Understanding Light Color
By Kay Newell/The Light Bulb Lady | 12/26/2018, 10:49 a.m.
As the winter sun gets hidden behind a grey cloud blanket, as our plants go dormant for the season, and our pets move in slow mode, sleeping the days away, many humans feel the same effects. We just want to hibernate. We call it S.A.D. for seasonal affective disorder, a type of depression that's related to changes in seasons.
But light bulbs can help, if you select the correct bulbs. My last column and blog addressed that issue. There are bulbs to create a better light to help you, the plants, and the animals living with you. Read the bulb package to learn the light color a bulb creates.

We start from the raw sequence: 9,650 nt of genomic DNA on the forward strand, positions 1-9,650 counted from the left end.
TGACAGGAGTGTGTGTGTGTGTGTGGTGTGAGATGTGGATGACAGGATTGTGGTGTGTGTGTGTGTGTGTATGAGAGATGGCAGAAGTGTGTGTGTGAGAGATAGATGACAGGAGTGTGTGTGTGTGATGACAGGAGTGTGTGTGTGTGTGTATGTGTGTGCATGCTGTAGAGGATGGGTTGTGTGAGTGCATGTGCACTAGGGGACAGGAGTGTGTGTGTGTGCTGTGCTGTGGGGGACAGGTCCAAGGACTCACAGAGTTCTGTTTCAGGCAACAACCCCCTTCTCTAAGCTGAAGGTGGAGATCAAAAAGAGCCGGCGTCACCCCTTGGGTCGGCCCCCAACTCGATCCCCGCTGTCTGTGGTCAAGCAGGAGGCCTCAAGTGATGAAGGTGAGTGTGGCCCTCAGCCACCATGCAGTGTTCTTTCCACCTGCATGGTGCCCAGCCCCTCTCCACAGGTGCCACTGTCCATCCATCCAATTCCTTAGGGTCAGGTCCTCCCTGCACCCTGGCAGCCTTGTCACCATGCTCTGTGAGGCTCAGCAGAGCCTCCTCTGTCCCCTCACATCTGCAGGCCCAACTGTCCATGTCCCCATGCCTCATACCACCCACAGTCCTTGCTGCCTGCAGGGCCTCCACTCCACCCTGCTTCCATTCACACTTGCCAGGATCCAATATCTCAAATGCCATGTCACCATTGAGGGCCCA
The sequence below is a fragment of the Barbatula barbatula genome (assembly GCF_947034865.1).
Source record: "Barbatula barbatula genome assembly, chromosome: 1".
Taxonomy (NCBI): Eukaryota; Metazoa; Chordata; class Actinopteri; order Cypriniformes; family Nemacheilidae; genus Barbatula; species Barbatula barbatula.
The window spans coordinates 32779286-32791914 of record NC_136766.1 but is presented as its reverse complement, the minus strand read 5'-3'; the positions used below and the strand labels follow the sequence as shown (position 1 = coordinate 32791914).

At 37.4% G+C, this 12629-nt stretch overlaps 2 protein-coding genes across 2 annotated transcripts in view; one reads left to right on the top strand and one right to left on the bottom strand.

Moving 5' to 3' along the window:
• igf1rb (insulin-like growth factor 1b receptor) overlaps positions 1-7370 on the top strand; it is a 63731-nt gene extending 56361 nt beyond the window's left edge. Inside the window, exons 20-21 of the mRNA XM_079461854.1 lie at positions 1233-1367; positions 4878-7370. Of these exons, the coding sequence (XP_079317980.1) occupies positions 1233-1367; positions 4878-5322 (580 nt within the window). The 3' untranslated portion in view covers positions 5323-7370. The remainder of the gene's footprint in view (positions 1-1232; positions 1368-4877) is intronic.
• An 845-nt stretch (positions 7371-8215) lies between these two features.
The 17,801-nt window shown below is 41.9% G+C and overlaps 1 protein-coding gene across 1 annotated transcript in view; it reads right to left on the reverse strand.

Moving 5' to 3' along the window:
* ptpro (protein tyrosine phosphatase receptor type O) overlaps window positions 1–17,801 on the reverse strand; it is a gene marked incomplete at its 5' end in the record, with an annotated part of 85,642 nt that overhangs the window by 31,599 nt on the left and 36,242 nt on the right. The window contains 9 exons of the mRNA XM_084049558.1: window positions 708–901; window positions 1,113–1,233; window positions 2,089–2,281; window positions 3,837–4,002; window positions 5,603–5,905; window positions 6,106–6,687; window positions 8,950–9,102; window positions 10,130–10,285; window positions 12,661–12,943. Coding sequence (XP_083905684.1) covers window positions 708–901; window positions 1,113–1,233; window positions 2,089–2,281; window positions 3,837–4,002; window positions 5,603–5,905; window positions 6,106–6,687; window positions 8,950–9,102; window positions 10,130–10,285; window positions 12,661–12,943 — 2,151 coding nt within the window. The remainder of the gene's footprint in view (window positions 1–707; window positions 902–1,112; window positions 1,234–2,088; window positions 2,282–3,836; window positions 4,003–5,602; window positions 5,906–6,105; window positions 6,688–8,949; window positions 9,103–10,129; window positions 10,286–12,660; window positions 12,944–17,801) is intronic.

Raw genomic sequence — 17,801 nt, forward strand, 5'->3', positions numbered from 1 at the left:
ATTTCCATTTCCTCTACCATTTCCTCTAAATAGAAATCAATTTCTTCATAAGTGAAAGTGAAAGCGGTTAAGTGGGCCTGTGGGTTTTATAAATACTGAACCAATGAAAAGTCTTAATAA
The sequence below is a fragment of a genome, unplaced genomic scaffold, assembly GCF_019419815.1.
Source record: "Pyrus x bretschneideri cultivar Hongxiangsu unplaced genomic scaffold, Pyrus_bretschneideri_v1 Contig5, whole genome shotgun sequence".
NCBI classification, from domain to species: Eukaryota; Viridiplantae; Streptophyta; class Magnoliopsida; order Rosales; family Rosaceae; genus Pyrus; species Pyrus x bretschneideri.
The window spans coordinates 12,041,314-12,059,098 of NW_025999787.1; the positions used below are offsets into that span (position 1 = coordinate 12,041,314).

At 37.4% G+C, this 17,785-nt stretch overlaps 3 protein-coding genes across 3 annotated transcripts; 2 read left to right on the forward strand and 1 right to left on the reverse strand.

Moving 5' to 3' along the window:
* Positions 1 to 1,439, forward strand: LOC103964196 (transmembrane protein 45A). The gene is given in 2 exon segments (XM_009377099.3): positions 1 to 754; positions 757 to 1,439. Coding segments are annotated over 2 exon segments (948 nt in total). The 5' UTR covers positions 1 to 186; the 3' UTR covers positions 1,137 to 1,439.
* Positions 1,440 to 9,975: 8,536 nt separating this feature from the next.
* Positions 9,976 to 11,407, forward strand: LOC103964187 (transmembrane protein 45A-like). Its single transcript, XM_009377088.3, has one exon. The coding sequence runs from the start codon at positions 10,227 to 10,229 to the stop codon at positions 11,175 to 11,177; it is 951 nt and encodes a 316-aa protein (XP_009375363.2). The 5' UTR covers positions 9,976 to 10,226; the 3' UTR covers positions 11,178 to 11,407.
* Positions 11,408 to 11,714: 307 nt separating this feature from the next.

Some general words used to describe the differences in light are natural, daylight and sunshine, but these terms do not have a defined definition. To select the light you desire look for the word Kelvin. In the past, 6500 Kelvin was called daylight. The lower the number the more yellow the light. The light becomes bluer as the Kelvin become higher.
Kelvins inform us the color of light for a given bulb but not the quality of that color. The color rendering index (CRI) measures the effect a light has on the perceived color of objects. We will have more to explain about CRI in our next blog.
Visit me at Sunlan Lighting at 3901 N. Mississippi Ave. where we stock a large variety of bulbs in many colors and shapes.